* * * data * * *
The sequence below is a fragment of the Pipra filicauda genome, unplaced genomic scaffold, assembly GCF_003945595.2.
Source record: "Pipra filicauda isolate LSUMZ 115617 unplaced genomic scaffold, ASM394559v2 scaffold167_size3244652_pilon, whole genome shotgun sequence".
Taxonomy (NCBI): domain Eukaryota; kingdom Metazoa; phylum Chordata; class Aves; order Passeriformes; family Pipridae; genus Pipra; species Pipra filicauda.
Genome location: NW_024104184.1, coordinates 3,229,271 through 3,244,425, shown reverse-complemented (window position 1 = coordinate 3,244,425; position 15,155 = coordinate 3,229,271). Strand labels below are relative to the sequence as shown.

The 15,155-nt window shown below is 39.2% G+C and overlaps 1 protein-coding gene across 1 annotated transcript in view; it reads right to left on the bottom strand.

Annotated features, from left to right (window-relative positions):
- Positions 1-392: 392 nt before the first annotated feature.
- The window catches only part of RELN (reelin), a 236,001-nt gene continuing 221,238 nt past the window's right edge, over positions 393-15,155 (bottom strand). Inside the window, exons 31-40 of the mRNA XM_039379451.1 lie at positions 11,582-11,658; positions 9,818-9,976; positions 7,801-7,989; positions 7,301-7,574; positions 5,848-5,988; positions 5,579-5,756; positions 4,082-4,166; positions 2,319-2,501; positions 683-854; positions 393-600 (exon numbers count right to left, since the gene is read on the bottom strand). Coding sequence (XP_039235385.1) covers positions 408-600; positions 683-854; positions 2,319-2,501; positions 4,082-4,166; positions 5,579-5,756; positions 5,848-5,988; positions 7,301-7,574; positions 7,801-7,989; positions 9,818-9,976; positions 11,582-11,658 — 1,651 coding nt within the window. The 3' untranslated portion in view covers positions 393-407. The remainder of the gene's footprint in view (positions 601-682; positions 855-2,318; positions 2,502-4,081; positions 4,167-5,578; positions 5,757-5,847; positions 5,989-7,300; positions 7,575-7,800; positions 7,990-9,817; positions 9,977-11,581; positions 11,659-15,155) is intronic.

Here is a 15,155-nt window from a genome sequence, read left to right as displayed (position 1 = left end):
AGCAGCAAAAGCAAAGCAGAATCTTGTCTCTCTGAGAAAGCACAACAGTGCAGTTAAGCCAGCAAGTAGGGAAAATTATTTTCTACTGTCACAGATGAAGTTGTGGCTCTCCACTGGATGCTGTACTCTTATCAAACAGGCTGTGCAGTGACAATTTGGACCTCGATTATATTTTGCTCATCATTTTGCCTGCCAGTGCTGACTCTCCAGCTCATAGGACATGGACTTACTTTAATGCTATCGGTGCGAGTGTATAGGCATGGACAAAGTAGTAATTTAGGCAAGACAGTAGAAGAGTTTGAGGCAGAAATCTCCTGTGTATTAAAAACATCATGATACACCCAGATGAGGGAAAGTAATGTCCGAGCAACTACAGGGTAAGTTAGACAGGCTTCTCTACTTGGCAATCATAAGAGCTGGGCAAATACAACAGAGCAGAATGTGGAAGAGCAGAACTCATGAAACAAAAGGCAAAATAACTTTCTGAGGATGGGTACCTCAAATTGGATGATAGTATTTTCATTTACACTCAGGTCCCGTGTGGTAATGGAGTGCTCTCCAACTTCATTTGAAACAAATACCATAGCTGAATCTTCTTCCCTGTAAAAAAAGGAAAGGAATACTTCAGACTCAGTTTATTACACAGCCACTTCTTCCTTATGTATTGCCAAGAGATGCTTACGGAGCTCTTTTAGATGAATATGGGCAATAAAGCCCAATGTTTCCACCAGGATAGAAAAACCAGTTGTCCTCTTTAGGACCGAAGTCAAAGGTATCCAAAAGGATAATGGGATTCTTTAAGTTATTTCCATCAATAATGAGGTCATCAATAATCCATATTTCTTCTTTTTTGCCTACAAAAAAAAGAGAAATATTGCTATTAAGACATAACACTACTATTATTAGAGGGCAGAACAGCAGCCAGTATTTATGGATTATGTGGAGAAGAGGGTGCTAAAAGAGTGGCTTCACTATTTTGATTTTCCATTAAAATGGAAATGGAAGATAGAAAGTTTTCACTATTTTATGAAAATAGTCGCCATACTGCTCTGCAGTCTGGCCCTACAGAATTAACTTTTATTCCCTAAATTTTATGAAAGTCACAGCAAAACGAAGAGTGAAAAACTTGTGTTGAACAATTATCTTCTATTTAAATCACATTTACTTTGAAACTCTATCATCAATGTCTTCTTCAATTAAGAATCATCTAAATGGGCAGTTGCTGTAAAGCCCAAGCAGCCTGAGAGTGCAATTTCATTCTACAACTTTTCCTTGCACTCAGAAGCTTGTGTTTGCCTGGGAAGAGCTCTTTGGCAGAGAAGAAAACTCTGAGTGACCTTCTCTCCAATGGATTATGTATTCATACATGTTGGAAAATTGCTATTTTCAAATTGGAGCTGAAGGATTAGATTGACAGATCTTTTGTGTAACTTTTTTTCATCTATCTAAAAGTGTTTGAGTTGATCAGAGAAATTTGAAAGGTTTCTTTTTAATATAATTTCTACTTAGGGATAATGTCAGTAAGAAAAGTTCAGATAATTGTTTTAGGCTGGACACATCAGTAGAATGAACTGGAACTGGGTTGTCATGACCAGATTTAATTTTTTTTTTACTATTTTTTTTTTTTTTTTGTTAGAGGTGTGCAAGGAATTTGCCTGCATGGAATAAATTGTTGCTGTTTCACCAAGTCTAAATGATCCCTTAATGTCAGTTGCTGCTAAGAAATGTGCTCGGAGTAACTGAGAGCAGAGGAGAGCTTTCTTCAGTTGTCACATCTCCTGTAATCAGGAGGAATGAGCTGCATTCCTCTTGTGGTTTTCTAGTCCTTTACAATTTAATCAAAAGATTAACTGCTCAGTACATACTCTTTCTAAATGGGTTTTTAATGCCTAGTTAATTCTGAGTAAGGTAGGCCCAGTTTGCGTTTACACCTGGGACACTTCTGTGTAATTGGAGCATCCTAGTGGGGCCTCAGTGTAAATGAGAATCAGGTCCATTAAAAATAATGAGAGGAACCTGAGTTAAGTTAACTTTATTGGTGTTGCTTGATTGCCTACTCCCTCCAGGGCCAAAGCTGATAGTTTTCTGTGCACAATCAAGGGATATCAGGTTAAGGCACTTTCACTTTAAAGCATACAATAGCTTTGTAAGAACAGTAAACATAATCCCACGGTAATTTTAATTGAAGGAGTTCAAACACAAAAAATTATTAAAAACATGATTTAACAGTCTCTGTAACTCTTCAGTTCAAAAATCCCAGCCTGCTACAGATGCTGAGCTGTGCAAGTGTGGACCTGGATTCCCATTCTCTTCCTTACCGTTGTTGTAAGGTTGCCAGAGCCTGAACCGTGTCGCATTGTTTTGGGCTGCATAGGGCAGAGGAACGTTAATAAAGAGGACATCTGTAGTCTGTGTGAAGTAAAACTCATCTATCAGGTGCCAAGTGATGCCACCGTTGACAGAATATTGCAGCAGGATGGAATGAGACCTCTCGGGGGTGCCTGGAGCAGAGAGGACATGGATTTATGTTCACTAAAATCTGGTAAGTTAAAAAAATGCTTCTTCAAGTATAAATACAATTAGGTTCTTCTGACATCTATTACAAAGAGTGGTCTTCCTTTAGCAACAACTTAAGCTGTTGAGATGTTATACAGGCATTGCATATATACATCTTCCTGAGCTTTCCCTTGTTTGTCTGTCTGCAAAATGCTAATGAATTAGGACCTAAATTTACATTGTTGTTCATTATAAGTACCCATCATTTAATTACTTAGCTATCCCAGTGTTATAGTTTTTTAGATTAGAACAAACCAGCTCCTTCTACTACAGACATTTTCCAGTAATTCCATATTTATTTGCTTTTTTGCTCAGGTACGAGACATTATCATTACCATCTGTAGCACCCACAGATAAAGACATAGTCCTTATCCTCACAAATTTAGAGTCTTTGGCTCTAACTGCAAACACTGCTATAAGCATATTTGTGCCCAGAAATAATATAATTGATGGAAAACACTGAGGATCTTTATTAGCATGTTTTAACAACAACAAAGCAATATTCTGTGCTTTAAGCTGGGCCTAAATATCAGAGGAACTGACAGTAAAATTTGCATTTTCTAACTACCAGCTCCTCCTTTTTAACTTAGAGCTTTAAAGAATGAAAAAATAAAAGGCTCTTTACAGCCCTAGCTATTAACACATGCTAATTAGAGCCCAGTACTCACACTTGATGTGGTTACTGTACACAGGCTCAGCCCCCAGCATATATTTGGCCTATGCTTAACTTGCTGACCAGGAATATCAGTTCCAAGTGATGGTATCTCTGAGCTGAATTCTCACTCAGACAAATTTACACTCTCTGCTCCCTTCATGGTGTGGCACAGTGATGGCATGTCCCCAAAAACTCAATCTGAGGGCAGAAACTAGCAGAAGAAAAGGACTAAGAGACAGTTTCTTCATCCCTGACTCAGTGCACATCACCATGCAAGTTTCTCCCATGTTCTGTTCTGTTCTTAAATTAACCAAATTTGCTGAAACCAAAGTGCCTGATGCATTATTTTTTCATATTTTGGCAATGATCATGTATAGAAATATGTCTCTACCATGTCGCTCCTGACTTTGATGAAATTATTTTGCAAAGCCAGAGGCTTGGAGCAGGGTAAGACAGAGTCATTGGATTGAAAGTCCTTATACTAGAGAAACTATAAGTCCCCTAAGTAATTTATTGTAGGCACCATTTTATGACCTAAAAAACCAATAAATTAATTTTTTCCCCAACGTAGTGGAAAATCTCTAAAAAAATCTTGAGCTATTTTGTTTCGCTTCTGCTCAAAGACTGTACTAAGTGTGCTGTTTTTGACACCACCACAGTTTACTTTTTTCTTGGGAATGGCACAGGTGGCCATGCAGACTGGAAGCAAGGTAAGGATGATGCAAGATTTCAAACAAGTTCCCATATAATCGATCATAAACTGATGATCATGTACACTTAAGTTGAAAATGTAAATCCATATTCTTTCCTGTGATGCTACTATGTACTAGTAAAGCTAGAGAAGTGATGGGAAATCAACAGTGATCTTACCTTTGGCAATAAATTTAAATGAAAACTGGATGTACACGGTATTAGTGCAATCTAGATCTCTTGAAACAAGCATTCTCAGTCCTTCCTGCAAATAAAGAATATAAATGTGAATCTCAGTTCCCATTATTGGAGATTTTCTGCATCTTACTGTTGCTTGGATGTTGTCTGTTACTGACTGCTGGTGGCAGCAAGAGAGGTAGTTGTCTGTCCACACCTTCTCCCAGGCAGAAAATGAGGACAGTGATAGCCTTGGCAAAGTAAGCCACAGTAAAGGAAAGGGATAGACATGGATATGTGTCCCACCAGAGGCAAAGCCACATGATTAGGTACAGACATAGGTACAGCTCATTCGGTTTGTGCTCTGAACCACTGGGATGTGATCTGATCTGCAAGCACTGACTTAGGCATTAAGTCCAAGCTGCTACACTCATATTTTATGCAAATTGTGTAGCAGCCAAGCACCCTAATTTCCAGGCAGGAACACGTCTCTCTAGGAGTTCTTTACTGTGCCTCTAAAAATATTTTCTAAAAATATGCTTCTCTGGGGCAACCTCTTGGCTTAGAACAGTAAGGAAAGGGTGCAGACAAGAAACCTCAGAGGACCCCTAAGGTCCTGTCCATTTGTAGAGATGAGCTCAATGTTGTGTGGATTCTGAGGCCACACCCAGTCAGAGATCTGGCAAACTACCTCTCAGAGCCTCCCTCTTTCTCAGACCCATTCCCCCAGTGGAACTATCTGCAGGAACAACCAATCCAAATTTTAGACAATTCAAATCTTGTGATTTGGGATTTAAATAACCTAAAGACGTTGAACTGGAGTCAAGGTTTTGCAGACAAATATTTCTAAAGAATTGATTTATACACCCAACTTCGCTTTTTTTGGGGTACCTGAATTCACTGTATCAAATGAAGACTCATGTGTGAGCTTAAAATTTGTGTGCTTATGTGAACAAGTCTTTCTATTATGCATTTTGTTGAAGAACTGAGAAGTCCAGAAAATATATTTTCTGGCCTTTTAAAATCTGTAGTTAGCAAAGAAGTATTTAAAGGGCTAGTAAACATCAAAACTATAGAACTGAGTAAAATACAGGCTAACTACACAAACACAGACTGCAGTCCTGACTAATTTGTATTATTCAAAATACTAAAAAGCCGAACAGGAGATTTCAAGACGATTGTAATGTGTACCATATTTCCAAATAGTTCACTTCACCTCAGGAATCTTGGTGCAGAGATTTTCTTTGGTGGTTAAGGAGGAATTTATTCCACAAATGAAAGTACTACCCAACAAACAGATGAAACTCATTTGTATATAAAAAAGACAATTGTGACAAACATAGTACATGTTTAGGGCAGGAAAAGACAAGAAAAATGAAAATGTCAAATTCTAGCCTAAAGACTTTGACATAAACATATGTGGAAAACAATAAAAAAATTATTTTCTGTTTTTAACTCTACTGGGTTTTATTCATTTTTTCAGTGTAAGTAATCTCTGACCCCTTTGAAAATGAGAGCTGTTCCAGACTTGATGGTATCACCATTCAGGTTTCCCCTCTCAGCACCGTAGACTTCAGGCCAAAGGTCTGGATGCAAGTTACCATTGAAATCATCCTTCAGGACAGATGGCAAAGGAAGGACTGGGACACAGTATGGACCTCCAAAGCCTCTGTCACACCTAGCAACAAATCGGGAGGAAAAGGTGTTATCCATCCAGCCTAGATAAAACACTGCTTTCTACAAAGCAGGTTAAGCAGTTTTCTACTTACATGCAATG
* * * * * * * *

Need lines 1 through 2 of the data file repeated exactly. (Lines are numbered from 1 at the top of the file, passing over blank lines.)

The sequence below is a fragment of the Pipra filicauda genome, unplaced genomic scaffold, assembly GCF_003945595.2.
Source record: "Pipra filicauda isolate LSUMZ 115617 unplaced genomic scaffold, ASM394559v2 scaffold167_size3244652_pilon, whole genome shotgun sequence".